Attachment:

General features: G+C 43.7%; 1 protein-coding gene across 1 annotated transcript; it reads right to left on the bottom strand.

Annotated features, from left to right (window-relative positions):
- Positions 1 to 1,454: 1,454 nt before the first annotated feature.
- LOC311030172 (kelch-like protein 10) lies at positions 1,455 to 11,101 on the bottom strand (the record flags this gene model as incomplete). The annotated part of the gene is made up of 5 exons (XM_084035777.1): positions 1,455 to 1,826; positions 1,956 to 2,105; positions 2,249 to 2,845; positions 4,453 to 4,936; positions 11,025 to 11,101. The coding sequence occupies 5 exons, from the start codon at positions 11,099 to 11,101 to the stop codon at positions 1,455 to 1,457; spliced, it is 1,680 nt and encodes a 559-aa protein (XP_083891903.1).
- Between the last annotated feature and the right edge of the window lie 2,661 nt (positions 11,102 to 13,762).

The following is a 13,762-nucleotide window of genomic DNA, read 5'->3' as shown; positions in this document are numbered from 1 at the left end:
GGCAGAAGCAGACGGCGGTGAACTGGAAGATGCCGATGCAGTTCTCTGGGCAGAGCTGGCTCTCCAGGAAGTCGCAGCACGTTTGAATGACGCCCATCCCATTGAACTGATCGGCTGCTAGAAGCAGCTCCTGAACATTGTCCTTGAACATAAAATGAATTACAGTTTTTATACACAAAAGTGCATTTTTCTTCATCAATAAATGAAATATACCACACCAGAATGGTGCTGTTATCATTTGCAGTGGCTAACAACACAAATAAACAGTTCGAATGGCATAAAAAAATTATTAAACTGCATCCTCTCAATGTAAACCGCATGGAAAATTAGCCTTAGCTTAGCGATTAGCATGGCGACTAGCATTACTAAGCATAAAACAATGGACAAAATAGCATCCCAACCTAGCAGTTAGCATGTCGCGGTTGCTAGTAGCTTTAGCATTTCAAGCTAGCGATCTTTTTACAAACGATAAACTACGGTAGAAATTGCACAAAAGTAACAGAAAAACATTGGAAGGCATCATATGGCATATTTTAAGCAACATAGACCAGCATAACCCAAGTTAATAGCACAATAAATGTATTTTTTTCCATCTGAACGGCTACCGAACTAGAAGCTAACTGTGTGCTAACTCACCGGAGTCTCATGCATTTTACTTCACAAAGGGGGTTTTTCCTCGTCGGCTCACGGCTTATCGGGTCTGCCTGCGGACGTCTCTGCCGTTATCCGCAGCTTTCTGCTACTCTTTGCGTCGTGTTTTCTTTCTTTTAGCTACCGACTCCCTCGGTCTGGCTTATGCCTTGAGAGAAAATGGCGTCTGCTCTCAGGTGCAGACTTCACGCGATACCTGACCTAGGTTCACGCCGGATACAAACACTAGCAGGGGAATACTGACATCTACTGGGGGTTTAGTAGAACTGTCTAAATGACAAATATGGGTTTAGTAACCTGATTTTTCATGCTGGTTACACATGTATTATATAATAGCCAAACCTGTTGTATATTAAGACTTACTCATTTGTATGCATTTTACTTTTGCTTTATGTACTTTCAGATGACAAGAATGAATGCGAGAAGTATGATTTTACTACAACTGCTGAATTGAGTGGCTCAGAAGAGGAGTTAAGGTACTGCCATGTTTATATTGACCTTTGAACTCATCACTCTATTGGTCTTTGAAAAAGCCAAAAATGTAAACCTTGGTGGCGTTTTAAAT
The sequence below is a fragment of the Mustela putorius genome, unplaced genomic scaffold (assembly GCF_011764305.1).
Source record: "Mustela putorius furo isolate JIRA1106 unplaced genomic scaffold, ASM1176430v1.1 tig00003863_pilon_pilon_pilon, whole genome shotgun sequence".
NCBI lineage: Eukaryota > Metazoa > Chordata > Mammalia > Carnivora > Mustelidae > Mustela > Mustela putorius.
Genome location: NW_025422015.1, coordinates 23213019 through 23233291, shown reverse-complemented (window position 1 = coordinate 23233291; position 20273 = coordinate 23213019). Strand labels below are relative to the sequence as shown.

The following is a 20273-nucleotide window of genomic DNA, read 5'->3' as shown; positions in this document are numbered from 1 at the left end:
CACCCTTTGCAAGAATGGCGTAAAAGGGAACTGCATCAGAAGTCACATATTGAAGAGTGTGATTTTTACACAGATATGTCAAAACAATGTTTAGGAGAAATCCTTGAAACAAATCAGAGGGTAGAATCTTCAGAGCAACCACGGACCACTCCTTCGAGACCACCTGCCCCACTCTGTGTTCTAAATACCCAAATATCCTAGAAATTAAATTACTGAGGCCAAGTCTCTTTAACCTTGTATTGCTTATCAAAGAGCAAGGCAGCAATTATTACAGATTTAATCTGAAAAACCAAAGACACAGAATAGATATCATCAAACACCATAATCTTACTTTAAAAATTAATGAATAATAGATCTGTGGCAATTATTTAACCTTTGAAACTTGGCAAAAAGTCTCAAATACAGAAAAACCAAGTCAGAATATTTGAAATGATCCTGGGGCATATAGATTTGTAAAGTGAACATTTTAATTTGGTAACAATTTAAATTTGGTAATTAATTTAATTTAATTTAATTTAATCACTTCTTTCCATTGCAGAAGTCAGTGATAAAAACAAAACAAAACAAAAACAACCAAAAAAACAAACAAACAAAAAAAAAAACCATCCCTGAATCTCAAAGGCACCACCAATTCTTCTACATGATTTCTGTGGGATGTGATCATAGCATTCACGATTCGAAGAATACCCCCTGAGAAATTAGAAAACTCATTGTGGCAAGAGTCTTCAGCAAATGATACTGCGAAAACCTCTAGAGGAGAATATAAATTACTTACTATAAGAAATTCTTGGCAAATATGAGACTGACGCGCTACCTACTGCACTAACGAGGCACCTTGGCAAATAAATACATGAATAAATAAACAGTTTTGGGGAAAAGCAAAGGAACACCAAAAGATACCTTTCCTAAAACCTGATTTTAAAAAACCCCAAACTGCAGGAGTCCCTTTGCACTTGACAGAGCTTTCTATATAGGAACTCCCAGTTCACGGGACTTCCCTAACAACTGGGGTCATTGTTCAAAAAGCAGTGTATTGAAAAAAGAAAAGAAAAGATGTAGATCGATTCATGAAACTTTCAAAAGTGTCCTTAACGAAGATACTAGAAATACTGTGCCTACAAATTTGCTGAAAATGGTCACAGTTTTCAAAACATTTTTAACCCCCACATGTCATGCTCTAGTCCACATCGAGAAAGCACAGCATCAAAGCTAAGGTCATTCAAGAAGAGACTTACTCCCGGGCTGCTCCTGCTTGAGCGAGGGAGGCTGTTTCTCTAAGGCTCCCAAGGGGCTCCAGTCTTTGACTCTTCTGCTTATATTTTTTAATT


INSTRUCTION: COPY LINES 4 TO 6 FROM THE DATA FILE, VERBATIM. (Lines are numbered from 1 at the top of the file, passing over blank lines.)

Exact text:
- LOC311030172 (kelch-like protein 10) lies at positions 1,455 to 11,101 on the bottom strand (the record flags this gene model as incomplete). The annotated part of the gene is made up of 5 exons (XM_084035777.1): positions 1,455 to 1,826; positions 1,956 to 2,105; positions 2,249 to 2,845; positions 4,453 to 4,936; positions 11,025 to 11,101. The coding sequence occupies 5 exons, from the start codon at positions 11,099 to 11,101 to the stop codon at positions 1,455 to 1,457; spliced, it is 1,680 nt and encodes a 559-aa protein (XP_083891903.1).
- Between the last annotated feature and the right edge of the window lie 2,661 nt (positions 11,102 to 13,762).

The following is a 13,762-nucleotide window of genomic DNA, read 5'->3' as shown; positions in this document are numbered from 1 at the left end: